I do agree that we should be calling the limits of models out. I think it’s hard to do when you’re the person who’s created the model or communicated it widely. I feel lucky because some people did this for me, for models I was using, very respectfully, and very helpfully.
I really hope this post helps other people get the same benefit!
Thank you Liz for your comment. It’s very interesting to hear that you went through this experience; I’d be curious to find out what you discovered about BDD and where it fails.
It’s true that it’s hard to find the limits of a model when you create it. The science community does it all the time though. The researchers who create the theory find some limits because they ask the question, however hard it may be. Peer reviews are used to find the other limits. Of course, peer review has a downside: it’s very easy to fall in the trap of destroying a model with a review instead of improving it. My belief is that ALE is mature enough to work for improving models. I also believe calling out limits should become the norm inside ALE and recognized as an approach to improving our knowledge on software development.
BDD fails when things are very certain (3rd party or well-tested libraries, really boring web CRUD forms) or very uncertain (spikes, prototypes, A/B testing). But it can also be used as a sensemaking tool to spot when that’s happening, and that’s completely transformed the way I teach it now.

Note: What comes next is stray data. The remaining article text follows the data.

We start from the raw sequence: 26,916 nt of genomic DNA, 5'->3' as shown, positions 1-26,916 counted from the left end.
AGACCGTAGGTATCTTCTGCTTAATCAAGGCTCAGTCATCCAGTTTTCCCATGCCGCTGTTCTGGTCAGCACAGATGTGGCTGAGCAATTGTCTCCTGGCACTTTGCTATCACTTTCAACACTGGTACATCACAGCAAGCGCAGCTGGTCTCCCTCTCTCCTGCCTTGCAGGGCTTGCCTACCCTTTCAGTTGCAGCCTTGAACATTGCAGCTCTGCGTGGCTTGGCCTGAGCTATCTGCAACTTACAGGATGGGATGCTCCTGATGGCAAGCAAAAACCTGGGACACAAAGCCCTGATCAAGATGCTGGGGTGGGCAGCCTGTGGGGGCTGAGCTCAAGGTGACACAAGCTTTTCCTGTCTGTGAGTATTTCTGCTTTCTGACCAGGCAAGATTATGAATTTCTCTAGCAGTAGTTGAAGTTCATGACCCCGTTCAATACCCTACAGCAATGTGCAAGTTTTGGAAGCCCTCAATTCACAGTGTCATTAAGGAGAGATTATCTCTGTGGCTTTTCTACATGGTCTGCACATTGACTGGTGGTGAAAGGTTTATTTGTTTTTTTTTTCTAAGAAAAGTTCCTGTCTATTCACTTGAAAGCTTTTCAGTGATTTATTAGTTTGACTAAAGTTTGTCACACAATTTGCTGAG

The science community would like to be very good at breaking their models. However, in conditions of uncertainty, even statistics researchers exhibit small sample bias: http://psiexp.ss.uci.edu/research/teaching/Tversky_Kahneman_1974.pdf
I was also reading “Surely you’re joking, Mr. Feynman?” and even in his day, he was bemoaning the dearth of people who were prepared to repeat experiments, both to ensure that they were repeatable, and to verify that their context was valid for the previous research they were using.
I like to think that the science community does it most of the time. And I’d like to think that we do too.
Alex, I fully support your idea to add more the the model definition, and this is even more of a thing to appreciate because it comes from a person who presented a model by himself.